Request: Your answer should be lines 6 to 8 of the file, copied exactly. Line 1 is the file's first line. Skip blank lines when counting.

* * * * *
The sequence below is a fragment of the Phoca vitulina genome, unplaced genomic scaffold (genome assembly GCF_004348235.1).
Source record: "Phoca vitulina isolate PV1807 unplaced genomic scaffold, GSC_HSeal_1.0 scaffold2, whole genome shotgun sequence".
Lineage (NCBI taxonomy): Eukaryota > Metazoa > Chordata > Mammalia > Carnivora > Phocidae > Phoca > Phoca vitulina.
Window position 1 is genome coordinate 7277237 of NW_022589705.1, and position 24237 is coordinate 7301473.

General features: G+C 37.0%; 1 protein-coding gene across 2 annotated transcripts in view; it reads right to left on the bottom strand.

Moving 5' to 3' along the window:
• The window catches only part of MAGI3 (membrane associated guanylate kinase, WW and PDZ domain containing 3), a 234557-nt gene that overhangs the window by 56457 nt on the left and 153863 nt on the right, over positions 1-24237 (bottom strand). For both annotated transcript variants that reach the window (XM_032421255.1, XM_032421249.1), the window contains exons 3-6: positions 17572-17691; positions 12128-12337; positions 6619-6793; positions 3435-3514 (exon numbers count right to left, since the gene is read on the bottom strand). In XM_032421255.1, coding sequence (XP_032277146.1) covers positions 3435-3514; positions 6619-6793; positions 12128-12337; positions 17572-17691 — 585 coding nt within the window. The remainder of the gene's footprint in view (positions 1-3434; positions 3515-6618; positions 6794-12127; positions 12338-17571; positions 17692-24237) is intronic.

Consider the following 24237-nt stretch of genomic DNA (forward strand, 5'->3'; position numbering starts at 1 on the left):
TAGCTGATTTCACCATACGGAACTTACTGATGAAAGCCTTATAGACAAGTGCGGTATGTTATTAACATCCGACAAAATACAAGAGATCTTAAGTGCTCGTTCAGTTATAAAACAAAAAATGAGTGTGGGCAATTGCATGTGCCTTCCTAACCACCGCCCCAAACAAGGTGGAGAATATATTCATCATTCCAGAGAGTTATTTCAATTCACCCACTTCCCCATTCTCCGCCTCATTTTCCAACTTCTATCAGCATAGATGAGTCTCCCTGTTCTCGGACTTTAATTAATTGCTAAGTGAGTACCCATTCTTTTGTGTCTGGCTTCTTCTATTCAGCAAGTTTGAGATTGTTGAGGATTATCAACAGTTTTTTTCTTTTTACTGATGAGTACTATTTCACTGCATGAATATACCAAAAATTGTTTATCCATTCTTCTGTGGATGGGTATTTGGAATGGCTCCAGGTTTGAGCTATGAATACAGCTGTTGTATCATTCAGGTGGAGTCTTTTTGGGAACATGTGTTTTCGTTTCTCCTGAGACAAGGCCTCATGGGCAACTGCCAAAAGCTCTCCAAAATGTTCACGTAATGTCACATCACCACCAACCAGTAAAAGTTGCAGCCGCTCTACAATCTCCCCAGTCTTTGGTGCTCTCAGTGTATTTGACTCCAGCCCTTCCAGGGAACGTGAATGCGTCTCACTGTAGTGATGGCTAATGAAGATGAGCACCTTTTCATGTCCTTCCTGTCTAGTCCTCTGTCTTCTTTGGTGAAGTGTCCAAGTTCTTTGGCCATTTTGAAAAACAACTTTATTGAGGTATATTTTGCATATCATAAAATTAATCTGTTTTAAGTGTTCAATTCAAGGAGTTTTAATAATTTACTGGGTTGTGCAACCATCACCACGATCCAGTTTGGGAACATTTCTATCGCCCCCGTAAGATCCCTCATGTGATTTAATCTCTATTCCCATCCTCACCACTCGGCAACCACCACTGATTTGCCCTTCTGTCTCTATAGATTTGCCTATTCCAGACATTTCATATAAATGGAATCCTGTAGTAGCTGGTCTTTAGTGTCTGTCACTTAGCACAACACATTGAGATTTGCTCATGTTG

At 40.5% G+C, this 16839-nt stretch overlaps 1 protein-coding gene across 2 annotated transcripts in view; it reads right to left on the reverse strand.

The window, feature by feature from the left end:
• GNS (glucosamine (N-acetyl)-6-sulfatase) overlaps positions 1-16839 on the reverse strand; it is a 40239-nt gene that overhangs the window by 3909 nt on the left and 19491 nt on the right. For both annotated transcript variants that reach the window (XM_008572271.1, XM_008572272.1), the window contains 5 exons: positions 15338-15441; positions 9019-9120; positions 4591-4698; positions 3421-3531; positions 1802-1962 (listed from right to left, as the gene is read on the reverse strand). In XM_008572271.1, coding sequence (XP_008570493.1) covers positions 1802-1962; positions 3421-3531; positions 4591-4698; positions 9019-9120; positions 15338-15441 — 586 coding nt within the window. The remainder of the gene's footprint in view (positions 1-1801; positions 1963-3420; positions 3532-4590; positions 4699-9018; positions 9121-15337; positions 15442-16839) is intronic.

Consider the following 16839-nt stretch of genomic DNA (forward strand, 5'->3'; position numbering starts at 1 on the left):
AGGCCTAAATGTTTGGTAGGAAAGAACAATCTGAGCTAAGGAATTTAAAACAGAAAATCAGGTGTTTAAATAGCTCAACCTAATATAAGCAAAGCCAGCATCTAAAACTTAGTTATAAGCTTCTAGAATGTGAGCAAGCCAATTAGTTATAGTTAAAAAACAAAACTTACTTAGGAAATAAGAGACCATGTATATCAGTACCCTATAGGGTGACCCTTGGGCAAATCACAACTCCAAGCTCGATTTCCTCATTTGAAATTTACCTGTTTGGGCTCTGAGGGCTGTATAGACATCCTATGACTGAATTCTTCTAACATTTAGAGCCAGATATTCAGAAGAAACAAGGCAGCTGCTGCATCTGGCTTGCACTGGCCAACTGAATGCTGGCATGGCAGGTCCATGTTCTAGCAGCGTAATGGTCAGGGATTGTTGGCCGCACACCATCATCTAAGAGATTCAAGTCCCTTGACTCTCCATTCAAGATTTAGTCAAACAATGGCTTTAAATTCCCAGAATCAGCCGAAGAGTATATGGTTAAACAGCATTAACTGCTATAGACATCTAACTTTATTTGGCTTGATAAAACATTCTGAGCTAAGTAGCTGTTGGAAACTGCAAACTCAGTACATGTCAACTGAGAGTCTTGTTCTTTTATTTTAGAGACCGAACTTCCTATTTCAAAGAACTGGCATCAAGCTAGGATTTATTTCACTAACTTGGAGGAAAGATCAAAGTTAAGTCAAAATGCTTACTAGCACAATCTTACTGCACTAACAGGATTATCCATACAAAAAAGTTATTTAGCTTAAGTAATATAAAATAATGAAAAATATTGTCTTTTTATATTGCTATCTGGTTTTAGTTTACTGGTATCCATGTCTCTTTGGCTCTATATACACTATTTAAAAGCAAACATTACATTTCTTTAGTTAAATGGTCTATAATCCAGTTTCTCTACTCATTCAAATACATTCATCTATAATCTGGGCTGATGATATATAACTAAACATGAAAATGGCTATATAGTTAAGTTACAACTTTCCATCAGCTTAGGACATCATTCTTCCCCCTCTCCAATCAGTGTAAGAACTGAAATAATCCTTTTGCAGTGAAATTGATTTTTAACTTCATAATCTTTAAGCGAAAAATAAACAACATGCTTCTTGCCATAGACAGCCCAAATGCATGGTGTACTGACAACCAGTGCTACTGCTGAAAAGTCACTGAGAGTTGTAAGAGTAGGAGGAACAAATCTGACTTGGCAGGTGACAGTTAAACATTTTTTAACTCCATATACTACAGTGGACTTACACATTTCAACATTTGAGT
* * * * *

Moving 5' to 3' along the window:
• The window catches only part of MAGI3 (membrane associated guanylate kinase, WW and PDZ domain containing 3), a 234557-nt gene that overhangs the window by 56457 nt on the left and 153863 nt on the right, over positions 1-24237 (bottom strand). For both annotated transcript variants that reach the window (XM_032421255.1, XM_032421249.1), the window contains exons 3-6: positions 17572-17691; positions 12128-12337; positions 6619-6793; positions 3435-3514 (exon numbers count right to left, since the gene is read on the bottom strand). In XM_032421255.1, coding sequence (XP_032277146.1) covers positions 3435-3514; positions 6619-6793; positions 12128-12337; positions 17572-17691 — 585 coding nt within the window. The remainder of the gene's footprint in view (positions 1-3434; positions 3515-6618; positions 6794-12127; positions 12338-17571; positions 17692-24237) is intronic.

Consider the following 24237-nt stretch of genomic DNA (forward strand, 5'->3'; position numbering starts at 1 on the left):